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J Med Virol. 2005 Mar;75(3):455-62.

New human coronavirus, HCoV-NL63, associated with severe lower respiratory tract disease in Australia.

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Clinical Virology and Molecular Microbiology Research Units, Sir Albert Sakzewski Virus Research Centre, Royal Children's Hospital, Queensland, Australia.


A new human coronavirus, HCoV-NL63, was associated recently with bronchiolitis. The current study aimed to examine retrospectively stored specimens for the presence of HCoV-NL63 using nested RT-PCR assays targeting the 1a and 1b genes. The study population was composed of patients with acute respiratory disease warranting presentation to Queensland hospitals. HCoV-NL63 was detected in the nasopharyngeal aspirates (NPA) of 16 of 840 specimens representing 766 patients (2%). HCoV-NL63 positive individuals were diagnosed most commonly with lower respiratory tract (LRT) disease (81%). The clinical diagnosis was commonly supported by an abnormal chest X-ray (56%) together with respiratory distress (50%), wheeze (44%), and rales (25%) on first presentation with HCoV-NL63 infection. All patients positive for HCoV-NL63 required admission to hospital. Among 38% of HCoV-NL63 positive specimens a second pathogen was detected. Sequencing of amplicon from gene 1b revealed more than 99% nucleotide homology with the viral type strains while sequencing amplicon from gene 1a permitted the grouping of viral strains. It was shown that HCoV-NL63 is associated with severe LRT disease in an Australian hospital setting during the cooler months of the year. We propose that HCoV-NL63 is a global and seasonal pathogen of both children and adults associated with severe LRT illness.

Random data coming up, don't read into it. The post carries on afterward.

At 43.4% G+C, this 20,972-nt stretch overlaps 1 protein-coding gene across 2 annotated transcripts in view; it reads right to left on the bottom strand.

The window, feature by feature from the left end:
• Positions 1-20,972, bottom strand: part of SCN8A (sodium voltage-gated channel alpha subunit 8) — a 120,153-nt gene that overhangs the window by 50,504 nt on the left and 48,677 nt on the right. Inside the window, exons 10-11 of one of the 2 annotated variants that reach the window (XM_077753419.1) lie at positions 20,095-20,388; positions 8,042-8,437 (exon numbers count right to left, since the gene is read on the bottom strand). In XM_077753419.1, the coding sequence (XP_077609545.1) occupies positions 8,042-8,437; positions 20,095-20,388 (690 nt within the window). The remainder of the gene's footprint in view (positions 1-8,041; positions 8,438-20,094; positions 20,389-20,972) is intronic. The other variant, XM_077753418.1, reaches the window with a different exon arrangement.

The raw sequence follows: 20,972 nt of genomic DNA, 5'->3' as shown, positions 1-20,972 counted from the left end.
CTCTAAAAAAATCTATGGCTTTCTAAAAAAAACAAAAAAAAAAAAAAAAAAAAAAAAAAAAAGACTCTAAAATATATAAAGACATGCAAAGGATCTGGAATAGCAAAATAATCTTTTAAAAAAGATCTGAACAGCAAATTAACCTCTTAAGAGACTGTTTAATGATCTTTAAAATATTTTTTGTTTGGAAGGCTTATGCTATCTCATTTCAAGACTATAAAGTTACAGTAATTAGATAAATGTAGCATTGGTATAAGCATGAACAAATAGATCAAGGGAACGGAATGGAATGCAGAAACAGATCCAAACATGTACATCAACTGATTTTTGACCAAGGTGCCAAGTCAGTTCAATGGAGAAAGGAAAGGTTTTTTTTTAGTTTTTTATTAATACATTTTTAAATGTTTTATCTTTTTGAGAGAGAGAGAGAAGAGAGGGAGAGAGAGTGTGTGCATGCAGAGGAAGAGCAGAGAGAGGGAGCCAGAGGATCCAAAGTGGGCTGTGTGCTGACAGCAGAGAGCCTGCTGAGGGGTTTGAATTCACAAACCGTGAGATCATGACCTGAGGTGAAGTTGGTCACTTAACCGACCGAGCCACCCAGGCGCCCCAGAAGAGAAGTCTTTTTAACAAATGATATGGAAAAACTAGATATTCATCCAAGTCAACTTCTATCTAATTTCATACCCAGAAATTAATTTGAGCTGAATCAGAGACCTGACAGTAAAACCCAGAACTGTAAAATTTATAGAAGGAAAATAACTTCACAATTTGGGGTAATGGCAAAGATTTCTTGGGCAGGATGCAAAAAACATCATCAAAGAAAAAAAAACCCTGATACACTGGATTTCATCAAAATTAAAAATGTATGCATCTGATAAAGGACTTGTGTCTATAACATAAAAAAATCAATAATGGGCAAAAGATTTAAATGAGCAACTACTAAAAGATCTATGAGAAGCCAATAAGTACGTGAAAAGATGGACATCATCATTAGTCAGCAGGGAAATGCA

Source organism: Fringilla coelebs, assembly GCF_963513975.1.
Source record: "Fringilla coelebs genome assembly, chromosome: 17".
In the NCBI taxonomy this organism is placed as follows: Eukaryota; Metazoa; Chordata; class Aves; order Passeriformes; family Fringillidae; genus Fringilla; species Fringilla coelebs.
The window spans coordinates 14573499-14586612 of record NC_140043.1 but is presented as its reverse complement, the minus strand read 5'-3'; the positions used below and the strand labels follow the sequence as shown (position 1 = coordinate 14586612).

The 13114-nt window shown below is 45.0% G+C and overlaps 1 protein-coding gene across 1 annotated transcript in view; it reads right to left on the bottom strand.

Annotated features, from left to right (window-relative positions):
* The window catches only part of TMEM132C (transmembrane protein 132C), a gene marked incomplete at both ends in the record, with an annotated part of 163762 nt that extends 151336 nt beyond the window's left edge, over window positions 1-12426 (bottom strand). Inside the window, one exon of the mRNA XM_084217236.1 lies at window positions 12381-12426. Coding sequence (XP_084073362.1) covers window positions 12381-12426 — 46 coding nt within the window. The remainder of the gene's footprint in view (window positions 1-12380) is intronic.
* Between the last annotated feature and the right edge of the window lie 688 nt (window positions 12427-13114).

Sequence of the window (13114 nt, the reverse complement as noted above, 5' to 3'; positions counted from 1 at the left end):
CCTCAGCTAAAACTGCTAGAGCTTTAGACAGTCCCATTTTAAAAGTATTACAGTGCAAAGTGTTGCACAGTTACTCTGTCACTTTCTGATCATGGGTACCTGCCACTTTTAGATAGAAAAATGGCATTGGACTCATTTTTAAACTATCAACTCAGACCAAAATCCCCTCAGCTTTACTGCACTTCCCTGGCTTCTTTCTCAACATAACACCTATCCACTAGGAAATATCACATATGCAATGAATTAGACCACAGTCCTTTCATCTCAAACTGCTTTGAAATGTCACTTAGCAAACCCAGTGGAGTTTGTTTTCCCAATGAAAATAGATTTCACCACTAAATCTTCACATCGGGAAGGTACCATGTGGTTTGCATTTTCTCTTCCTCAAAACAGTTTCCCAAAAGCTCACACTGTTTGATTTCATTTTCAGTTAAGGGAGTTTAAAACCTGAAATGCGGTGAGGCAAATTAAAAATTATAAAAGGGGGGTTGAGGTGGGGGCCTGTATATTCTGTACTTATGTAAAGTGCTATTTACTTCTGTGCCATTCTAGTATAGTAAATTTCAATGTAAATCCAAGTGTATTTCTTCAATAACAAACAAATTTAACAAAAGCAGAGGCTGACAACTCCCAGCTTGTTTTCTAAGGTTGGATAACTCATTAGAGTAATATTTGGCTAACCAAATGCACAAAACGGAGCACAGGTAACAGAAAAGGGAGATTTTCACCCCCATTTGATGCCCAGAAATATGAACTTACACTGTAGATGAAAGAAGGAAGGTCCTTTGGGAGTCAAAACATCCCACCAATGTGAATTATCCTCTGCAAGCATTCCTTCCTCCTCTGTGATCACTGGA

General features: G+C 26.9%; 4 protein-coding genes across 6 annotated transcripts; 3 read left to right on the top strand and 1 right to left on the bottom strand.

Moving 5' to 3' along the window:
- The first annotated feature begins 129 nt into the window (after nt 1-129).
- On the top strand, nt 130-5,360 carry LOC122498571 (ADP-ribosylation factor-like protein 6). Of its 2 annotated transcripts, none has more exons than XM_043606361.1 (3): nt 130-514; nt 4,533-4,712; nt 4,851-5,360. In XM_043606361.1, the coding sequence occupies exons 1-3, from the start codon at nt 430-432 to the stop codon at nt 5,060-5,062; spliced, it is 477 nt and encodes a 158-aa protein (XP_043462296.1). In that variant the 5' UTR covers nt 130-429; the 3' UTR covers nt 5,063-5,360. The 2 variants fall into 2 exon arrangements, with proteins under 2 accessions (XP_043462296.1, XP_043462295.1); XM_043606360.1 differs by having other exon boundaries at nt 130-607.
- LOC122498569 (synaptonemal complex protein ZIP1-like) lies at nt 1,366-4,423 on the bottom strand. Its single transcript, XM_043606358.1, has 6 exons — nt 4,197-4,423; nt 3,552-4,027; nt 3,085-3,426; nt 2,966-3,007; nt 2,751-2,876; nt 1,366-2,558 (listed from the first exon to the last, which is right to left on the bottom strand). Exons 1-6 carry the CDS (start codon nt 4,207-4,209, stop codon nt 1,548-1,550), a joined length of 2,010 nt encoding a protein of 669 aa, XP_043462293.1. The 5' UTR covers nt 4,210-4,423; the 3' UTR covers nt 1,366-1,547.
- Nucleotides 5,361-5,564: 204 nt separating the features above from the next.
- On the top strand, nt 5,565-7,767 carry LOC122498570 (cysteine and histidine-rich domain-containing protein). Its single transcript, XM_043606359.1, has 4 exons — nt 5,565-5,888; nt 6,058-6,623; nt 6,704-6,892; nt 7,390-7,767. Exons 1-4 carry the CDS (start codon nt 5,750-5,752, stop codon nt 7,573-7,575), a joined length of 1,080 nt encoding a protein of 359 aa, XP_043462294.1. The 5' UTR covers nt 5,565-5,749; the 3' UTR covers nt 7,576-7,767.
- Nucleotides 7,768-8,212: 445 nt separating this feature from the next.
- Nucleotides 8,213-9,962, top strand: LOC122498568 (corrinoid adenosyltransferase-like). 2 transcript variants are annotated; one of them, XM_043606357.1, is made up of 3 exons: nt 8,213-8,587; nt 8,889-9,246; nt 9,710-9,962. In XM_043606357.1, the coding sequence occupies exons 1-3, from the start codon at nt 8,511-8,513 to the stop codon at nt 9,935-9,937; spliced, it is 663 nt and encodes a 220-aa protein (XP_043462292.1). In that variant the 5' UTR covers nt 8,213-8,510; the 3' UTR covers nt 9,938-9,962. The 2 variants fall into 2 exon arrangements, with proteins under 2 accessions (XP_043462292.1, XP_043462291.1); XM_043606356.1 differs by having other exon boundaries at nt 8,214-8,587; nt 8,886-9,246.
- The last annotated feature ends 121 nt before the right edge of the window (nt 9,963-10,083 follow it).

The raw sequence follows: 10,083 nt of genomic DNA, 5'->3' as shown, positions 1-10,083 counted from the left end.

[Indexed for MEDLINE]

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